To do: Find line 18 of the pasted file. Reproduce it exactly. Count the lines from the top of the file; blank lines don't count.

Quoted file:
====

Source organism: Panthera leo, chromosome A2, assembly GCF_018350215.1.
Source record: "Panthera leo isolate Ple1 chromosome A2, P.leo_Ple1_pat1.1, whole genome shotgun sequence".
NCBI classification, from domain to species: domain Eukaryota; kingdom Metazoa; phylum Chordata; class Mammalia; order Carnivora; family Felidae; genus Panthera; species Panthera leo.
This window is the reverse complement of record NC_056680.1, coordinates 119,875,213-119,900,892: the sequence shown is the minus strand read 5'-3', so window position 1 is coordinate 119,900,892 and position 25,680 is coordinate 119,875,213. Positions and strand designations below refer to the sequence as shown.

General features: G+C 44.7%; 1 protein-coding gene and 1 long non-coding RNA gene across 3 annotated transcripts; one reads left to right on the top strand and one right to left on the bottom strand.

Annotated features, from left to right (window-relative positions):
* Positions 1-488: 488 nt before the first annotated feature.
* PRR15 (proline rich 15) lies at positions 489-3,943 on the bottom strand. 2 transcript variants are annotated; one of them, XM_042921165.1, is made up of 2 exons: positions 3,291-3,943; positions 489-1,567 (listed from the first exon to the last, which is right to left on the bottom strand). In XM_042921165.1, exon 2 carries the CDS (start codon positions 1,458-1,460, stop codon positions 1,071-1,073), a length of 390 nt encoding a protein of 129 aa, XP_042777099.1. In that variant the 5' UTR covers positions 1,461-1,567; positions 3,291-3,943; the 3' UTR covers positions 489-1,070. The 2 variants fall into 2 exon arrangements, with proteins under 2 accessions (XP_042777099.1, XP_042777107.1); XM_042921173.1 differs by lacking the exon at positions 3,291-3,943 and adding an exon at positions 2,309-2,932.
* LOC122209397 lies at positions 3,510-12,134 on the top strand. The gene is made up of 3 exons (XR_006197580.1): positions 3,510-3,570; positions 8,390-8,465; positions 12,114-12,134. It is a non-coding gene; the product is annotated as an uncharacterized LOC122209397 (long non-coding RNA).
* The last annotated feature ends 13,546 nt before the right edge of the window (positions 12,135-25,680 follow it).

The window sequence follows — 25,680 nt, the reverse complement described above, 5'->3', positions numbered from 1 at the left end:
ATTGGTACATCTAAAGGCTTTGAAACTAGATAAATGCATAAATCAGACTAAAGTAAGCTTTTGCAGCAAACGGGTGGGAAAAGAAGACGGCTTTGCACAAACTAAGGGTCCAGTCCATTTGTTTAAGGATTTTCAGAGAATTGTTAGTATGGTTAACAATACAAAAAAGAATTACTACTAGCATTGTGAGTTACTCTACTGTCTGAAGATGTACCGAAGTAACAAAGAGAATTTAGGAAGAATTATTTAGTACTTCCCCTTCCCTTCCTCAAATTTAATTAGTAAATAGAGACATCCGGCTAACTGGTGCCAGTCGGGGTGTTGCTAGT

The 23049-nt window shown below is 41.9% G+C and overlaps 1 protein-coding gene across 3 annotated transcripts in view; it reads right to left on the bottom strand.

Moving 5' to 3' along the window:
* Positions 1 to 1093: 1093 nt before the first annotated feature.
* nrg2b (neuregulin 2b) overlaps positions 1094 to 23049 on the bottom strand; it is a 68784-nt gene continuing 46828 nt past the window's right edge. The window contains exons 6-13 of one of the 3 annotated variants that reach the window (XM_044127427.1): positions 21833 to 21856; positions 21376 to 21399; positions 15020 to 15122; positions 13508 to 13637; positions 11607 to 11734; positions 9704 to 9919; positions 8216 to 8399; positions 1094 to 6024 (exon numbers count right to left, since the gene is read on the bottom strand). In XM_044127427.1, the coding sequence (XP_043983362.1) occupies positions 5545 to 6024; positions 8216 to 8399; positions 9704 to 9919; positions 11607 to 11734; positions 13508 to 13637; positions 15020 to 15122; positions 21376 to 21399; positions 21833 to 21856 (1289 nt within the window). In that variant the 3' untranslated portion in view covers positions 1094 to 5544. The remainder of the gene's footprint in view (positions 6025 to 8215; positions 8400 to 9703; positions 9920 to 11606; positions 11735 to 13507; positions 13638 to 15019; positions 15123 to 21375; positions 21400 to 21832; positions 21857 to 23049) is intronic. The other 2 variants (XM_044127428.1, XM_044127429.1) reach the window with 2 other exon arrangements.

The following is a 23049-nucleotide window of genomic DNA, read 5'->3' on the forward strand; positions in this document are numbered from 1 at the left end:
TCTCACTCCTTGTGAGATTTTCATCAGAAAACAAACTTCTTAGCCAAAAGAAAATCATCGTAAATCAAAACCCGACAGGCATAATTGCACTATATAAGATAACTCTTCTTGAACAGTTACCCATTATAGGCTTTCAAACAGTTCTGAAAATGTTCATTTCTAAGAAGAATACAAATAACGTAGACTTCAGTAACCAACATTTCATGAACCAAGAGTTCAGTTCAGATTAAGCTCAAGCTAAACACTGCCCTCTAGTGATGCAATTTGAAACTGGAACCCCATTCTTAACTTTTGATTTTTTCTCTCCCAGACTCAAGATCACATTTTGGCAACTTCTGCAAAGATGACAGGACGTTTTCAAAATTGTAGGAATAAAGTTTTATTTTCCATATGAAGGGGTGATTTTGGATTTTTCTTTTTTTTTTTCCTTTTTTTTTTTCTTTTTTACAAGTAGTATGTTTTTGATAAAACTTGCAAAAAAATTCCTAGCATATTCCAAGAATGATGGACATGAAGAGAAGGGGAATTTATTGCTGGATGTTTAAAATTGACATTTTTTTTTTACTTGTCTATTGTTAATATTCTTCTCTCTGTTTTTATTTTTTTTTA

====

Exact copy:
TCTCACTCCTTGTGAGATTTTCATCAGAAAACAAACTTCTTAGCCAAAAGAAAATCATCGTAAATCAAAACCCGACAGGCATAATTGCACTATATAAGATAACTCTTCTTGAACAGTTACCCATTATAGGCTTTCAAACAGTTCTGAAAATGTTCATTTCTAAGAAGAATACAAATAACGTAGACTTCAGTAACCAACATTTCATGAACCAAGAGTTCAGTTCAGATTAAGCTCAAGCTAAACACTGCCCTCTAGTGATGCAATTTGAAACTGGAACCCCATTCTTAACTTTTGATTTTTTCTCTCCCAGACTCAAGATCACATTTTGGCAACTTCTGCAAAGATGACAGGACGTTTTCAAAATTGTAGGAATAAAGTTTTATTTTCCATATGAAGGGGTGATTTTGGATTTTTCTTTTTTTTTTTCCTTTTTTTTTTTCTTTTTTACAAGTAGTATGTTTTTGATAAAACTTGCAAAAAAATTCCTAGCATATTCCAAGAATGATGGACATGAAGAGAAGGGGAATTTATTGCTGGATGTTTAAAATTGACATTTTTTTTTTACTTGTCTATTGTTAATATTCTTCTCTCTGTTTTTATTTTTTTTTA